“The Mask,” aka Careto, has been outed. Kaspersky Lab has discovered an advanced Spanish-language speaking threat actor that has been involved in global cyber-espionage operations since at least 2007. The Mask comes with a complex toolset, including highly sophisticated malware, a rootkit, bootkit, Mac OS X and Linux versions and possibly versions for Android and Apple iOS.
Kaspersky cited government institutions, diplomatic offices and embassies, energy, oil and gas companies, research organizations and activists as the primary targets. The firm found victims of the attacks in 31 countries, from the Middle East and Europe to Africa and the Americas.
The attackers' goal is to gather sensitive data from the infected systems, such as office documents, encryption keys, VPN configurations, SSH keys (serving as a means of identifying a user to an SSH server) and RDP files (used by the remote desktop client to automatically open a connection to the reserved computer), the firm said.
A Nation-State Sponsored Campaign?
If Kaspersky’s analysis is correct, an infection can be disastrous for victims. Careto intercepts all communication channels and collects the most vital information from the victim’s machine. One thing is certain, the firm said, detection can be difficult because of stealth rootkit capabilities, built-in functionalities and additional cyber-espionage modules.
“Several reasons make us believe this could be a nation-state-sponsored campaign. First of all, we observed a very high degree of professionalism in the operational procedures of the group behind this attack,” said Costin Raiu, director of the Global Research and Analysis Team (GReAT) at Kaspersky Lab.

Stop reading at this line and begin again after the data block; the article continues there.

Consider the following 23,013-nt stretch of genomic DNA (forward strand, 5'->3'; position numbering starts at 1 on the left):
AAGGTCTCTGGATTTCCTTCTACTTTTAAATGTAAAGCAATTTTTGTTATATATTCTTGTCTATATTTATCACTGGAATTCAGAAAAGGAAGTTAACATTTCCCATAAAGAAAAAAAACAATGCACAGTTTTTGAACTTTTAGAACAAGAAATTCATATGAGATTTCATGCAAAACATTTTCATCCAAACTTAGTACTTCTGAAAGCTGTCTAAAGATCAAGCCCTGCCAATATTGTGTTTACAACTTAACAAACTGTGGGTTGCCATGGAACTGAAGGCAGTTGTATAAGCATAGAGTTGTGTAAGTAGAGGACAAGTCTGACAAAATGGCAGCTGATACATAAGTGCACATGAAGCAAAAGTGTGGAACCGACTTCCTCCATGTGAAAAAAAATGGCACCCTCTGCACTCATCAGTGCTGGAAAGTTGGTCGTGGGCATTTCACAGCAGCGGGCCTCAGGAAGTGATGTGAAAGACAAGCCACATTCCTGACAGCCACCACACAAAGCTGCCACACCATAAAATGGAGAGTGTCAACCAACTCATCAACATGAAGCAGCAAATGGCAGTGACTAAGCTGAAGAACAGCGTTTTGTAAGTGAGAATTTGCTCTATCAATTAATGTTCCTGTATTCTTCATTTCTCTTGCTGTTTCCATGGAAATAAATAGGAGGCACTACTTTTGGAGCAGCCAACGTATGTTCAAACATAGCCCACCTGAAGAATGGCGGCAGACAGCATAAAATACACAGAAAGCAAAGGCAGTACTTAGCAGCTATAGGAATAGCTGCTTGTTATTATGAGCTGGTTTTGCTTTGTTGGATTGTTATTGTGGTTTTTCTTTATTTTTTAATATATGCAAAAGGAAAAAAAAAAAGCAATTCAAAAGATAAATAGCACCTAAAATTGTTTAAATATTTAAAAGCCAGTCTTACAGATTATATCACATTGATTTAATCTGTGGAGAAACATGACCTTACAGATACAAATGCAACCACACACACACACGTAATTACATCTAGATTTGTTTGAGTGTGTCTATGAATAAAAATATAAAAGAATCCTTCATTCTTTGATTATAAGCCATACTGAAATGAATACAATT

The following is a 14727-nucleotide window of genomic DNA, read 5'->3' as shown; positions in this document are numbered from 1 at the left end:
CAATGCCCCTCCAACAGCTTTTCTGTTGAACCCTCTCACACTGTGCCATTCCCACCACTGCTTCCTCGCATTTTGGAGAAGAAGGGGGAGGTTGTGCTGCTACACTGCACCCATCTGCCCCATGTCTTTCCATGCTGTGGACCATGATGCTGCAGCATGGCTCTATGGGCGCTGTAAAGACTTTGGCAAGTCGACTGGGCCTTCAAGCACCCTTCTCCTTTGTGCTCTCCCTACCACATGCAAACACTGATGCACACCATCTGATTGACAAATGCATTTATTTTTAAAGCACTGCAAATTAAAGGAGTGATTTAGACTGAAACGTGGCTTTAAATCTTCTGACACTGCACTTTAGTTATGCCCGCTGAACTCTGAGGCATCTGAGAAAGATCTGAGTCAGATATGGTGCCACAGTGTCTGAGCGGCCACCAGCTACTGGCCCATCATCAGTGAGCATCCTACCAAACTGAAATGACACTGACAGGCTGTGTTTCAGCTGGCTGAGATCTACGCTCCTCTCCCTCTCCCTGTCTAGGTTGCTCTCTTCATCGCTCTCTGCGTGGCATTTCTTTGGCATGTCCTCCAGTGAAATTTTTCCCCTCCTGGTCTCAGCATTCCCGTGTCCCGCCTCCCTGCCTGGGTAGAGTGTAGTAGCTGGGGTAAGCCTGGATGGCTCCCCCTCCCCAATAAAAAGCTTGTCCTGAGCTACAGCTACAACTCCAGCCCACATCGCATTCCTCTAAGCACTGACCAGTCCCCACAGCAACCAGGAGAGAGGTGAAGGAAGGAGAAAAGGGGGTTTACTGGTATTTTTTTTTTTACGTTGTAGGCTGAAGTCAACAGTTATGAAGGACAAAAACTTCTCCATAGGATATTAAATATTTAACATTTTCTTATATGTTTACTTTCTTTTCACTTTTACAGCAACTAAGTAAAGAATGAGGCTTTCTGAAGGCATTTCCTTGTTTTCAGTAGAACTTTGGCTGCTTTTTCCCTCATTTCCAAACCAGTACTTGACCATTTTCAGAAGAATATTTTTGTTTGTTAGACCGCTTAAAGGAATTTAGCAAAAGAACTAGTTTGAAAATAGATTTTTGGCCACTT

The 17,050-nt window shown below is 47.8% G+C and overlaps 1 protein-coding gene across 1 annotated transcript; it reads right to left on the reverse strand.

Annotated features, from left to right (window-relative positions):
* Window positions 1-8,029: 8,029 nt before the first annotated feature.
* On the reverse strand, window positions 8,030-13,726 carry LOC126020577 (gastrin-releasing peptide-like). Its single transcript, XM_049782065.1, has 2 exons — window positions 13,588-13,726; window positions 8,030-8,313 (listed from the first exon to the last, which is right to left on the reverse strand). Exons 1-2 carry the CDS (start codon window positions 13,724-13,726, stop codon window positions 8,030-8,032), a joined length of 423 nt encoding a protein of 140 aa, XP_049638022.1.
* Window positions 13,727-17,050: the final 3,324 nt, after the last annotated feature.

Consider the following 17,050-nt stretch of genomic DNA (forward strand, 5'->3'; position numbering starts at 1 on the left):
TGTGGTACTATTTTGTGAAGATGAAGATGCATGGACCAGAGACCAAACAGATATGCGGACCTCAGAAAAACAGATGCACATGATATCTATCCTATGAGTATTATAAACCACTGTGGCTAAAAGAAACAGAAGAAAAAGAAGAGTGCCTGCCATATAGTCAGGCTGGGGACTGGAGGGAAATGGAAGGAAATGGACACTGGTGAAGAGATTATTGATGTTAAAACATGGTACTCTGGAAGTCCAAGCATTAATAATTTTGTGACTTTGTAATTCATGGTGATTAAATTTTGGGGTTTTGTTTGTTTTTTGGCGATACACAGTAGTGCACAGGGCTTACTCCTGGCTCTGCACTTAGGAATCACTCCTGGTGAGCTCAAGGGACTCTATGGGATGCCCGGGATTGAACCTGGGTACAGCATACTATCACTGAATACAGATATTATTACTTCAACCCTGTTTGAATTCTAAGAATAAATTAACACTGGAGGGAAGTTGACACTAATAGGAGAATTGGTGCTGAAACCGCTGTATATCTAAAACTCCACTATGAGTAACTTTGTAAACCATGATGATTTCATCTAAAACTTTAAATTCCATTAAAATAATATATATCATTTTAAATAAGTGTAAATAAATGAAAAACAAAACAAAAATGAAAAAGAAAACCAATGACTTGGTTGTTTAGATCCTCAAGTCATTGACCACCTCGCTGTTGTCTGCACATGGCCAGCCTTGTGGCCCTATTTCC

“From infrastructure management, shutdown of the operation, avoiding curious eyes through access rules and using wiping instead of deletion of log files. These combine to put this APT ahead of Duqu in terms of sophistication, making it one of the most advanced threats at the moment. This level of operational security is not normal for cyber-criminal groups,” he said.
Security Analysts Disagree
According to Kaspersky Lab’s analysis report, here’s how it works: The Mask campaign relies on spear-phishing e-mails with links to a malicious Web site. The malicious Web site contains an exploit designed to infect the visitor, depending on system configuration. Upon successful infection, the malicious Web site redirects the user to the benign Web site referenced in the e-mail, which can be a YouTube movie or a news portal.
The exploit Web sites do not automatically infect visitors. Rather, the attackers host the exploits at specific folders on the Web site, which are not directly referenced anywhere, except in malicious e-mails, the firm said. Sometimes, the attackers use subdomains on the exploit Web sites, to make them seem more real. These subdomains simulate subsections of the main newspapers in Spain plus some international ones for instance, The Guardian and The Washington Post.
The malware intercepts all the communication channels and collects the most vital information from the infected system. Detection is extremely difficult because of stealth rootkit capabilities, Kaspersky said.
We asked Chester Wisniewski, a senior security advisor at Sophos, for his take on Mask. He told us while the malware certainly appears to have a sophistication to it that could indicate a nation-state was involved, he would hardly consider this targeted malware.
“Many of the samples were discovered and detected by antivirus for some time,” he said. “It is hard to believe that anyone serious about spying would run an operation this large and expect it to remain a secret.”